1895? - Frederick Douglass National Historic Site, National Park Service (NPS), 1411 W Street, SE, Washngton, DC (USA). Home of former slave Frederick Douglass [1818-1895]. Described on page 21 of "A Traveller's Guide to the Civil Rights Movement" by Jim Carrier (2004). /// Click here for all Frederick Douglass monuments.
1897 - Negro Building, Tennessee Centennial Exposition (now Centennial Park), Nashville, Tennessee (USA). No longer exists. "Largest-ever display of African-American life and achievement." From dedication speech: "Here...the world may see the other side of Negro life than 'Sam Johnson, the chicken thief.' Here it may see the healthful buds of Negro handicraft, Negro art, science, literature, invention... Here... the old master who followed Lee's tattered banners... down to Appomattox sacrifices his pro-slavery ideas, and builds a monument to Negro fidelity and industry; and here the Negro brings the product of his brain and hand in grateful testimony to the friendly feelings between us."
1906 - Wilberforce House & Statue, Wilberforce House Museum, 23-25 High Street, Hull (England). "Oldest anti-slavery museum in the world... Explores the history of slavery, abolition and the legacy of slavery today. The birthplace of slavery abolitionist William Wilberforce [1759-1833]."
1914 - "Abolition of Serfdom in Russia in 1861: Freedom for Labour… A Charter for the Nation." From the cycle “The Slavonic Epic”, nr 19, by Bohemian Alfons Maria Mucha [1860-1939]. "Although the subject is one of the most contemporaneous to Mucha’s lifetime, this was one of the first of the Slav Epic canvases to be completed. Mucha visited Russia in 1913 & discovered that the great Slavic nation & ally that he so revered was in fact besieged with poverty & suffering and significantly less advanced than the rest of Europe. When Tsar Alexander II came to the throne in 1855, he instigated a number of reforms, including the Emancipation Edict in 1861 which gave Russian serfs personal freedom. For Mucha, this reform was too long overdue to be of any virtue. Uncertain of how the reform will improve their condition, Mucha’s subdued crowd of Russian peasants looks on anxiously as the official reads the edict. St. Basil’s cathedral & the Kremlin beyond are barely discernible through the thick shroud of fog which captures the uncertainty of the moment. The distant sun is just palpable through the cloud & offers a faint flicker of hope for a brighter future. Again, Mucha includes the figure of a mother & child to express both the fear & hope associated with future generations." /// Where is this painting today?
1927 - Colonial Williamsburg, Williamsburg, Virginia (USA). The quintessential recreation of a 18th-century British capital in colonial America. Uses "living history" to portray slaves as an essential part of society. Described on pages 68-69 of "A Traveller's Guide to the Civil Rights Movement" by Jim Carrier (2004). Visited by EWL.
1955 - “The Singing Mural,” Ballroom, University Center, University of Tennessee, Knoxville, Tennessee (USA). By muralist Marion Greenwood [1909-1970]. Depicting the music, dance, and folklore of Tennessee from the Mississippi on the left to the Appalachians on the right. Minority students complained that the Black cotton picker is a slave. Mural vandalized on May 18, 1970. Has been covered since May 1972. Uncovered briefly March 15-17, 2006, when these photos were taken by the Knoxville News Sentinel.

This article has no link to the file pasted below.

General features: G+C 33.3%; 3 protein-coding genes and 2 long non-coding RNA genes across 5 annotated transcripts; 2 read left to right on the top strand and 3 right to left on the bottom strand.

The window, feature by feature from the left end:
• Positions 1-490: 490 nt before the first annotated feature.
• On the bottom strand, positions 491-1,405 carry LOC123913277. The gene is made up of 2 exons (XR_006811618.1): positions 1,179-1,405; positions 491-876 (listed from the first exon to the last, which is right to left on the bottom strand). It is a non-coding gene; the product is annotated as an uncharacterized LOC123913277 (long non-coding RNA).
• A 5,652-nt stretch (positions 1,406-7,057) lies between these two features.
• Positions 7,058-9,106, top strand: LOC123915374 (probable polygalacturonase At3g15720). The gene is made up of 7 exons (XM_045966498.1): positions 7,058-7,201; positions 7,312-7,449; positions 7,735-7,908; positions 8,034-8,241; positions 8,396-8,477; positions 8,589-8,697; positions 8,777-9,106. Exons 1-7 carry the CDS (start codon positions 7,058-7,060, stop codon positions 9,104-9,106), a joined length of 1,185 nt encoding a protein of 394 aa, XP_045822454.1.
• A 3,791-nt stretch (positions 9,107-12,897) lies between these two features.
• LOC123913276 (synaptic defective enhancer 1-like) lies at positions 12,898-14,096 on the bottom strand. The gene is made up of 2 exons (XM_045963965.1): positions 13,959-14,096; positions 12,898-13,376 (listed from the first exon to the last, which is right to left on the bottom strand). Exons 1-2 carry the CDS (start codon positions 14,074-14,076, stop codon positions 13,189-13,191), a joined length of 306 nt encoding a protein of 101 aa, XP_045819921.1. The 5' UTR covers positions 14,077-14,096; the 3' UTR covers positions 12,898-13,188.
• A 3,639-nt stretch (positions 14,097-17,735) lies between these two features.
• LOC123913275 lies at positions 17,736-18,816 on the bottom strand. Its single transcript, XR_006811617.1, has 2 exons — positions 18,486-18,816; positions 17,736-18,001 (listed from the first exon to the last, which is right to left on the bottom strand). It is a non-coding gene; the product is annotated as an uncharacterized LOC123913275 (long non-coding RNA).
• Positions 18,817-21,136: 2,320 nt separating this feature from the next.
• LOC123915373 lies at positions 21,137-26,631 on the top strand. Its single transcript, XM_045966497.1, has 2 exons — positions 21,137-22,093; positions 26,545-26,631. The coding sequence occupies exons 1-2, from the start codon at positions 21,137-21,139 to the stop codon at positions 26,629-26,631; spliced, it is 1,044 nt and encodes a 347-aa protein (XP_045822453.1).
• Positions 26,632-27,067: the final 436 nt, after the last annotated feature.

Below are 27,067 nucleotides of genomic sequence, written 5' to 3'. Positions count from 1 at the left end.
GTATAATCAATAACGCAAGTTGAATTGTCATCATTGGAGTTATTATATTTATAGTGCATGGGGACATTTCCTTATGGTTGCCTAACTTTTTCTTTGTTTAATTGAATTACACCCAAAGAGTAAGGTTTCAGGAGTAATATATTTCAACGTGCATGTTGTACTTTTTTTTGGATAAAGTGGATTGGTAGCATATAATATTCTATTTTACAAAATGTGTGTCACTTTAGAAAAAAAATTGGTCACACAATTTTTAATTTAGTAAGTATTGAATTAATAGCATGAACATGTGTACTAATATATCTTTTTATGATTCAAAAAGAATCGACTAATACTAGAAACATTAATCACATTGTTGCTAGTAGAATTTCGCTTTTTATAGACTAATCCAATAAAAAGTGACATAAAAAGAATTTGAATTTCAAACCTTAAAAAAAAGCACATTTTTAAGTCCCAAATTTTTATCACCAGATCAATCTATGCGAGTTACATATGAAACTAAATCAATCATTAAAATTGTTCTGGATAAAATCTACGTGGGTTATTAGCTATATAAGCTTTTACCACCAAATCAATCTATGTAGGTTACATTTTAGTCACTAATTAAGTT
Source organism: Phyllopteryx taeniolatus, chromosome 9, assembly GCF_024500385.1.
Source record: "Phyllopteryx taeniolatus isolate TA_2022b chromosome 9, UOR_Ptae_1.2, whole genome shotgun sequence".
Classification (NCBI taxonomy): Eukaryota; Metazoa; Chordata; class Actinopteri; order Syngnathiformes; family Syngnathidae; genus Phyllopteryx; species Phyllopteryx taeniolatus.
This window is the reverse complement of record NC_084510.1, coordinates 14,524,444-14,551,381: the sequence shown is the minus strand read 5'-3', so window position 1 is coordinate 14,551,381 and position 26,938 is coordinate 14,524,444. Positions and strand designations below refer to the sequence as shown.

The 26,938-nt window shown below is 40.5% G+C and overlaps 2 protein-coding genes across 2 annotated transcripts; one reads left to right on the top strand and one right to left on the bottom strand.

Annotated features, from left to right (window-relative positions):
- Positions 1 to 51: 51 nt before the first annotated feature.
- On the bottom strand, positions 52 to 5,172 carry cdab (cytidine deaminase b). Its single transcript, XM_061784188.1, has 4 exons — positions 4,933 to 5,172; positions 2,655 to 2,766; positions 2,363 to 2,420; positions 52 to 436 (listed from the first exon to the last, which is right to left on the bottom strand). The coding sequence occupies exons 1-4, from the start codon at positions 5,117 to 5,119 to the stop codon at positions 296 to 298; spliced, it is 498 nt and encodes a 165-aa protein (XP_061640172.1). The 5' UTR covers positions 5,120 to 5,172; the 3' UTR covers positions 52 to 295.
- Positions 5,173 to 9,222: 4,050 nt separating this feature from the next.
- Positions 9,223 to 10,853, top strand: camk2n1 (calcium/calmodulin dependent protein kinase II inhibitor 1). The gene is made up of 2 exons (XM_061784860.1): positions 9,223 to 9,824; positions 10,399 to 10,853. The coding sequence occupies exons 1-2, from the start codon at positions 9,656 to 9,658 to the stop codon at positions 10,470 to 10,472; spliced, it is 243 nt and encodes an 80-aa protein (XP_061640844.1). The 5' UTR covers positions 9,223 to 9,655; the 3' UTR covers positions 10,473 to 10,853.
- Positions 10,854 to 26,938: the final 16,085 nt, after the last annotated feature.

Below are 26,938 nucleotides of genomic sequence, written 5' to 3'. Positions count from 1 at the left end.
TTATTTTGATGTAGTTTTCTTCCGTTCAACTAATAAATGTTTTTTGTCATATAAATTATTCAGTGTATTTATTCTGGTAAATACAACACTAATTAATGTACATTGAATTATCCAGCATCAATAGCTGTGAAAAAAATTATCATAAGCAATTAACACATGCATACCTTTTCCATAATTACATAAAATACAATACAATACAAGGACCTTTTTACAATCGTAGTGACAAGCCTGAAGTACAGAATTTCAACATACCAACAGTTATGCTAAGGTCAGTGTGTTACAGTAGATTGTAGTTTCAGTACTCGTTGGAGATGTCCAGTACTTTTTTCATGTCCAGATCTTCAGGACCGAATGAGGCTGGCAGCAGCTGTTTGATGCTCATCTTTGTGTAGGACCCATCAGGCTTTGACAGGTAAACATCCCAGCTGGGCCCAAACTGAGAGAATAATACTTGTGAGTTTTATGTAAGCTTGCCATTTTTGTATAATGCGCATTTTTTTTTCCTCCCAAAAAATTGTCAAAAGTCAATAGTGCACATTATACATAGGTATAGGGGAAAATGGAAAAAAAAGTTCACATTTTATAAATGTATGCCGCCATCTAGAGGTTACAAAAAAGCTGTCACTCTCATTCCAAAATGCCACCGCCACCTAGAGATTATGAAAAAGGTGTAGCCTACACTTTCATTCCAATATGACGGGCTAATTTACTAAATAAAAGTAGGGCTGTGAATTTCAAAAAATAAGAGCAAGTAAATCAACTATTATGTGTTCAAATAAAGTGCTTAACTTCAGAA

1957 - DuSable Museum of African American History, Washington Park, 740 East 56th Place, Chicago, Illinois (USA). Includes permanet exhibit on Africa.
1965 - Charles H. Wright Museum of African American History (MAAH), 315 East Warren Avenue, Detroit, Michigan (USA). One of 27 US museums in "Museums for Peace Worldwide" edited by Kazuyo Yamane (2008).
Date? - Monumento à Mãe Preta / Monument to the Black Mother, Sao Paulo (Brazil). "Monument to black mothers. The monument is an homage to slavery and commemerates the end of slavery in Brazil."
1966 - South African Cultural History Museum, Adderley Street (the old Heerengracht), Cape Town (South Africa). Occupies former Slave Lodge completed in 1679 by the Dutch East India Company (Vereenigde Oost-Indische Compagnie or VOC in Dutch). Housed as many as 1,000 slaves. Converted to government offices in 1806 by the British. Now part of Iziko Museums of Cape Town.
Date? - Slave Memorial, Atorkor, Keta (Ghana). "Atorkor like many other places in West Africa was associated with the slave trade. Atorkor was part of what was formally known as the Upper Slave Coast. Because of its location on the Atlantic Coast it became a port for the shipment of captives procured from the interior. The monument was built a few years ago in memory of this unfortunate trade, with funds provided by a group of Anlo citizens in America." /// "...erected in one of Keta’s excellent technical colleges to remember the hardships of the slave’s journey. The memorial around the walls is a stark reminder of how the chiefs were tricked and bribed into allowing the westerners to take slaves from their tribes."
1970 - "Statue honoring Haitian unknown freedom fighter, Champs de Mars, Port-au-Prince (Haiti). Also called Negre Marron. Across from the Presidential Palace. Now surrounded by a hurricane refugee camp. /// "Uses the conch shell 'lambi/conque' to make the rallying call for freedom."
L I B R A R Y
1970 - Sojourner Truth Library (STL), State University of New York (SUNY) at New Paltz, New Paltz, New York (USA). Named in honor of Sojourner Truth [c1797-1883], African-American abolitionist & women's rights activist, who was born into slavery in Swartekill (near Kingston), Ulster County, New York, but escaped with her infant daughter to freedom in 1826.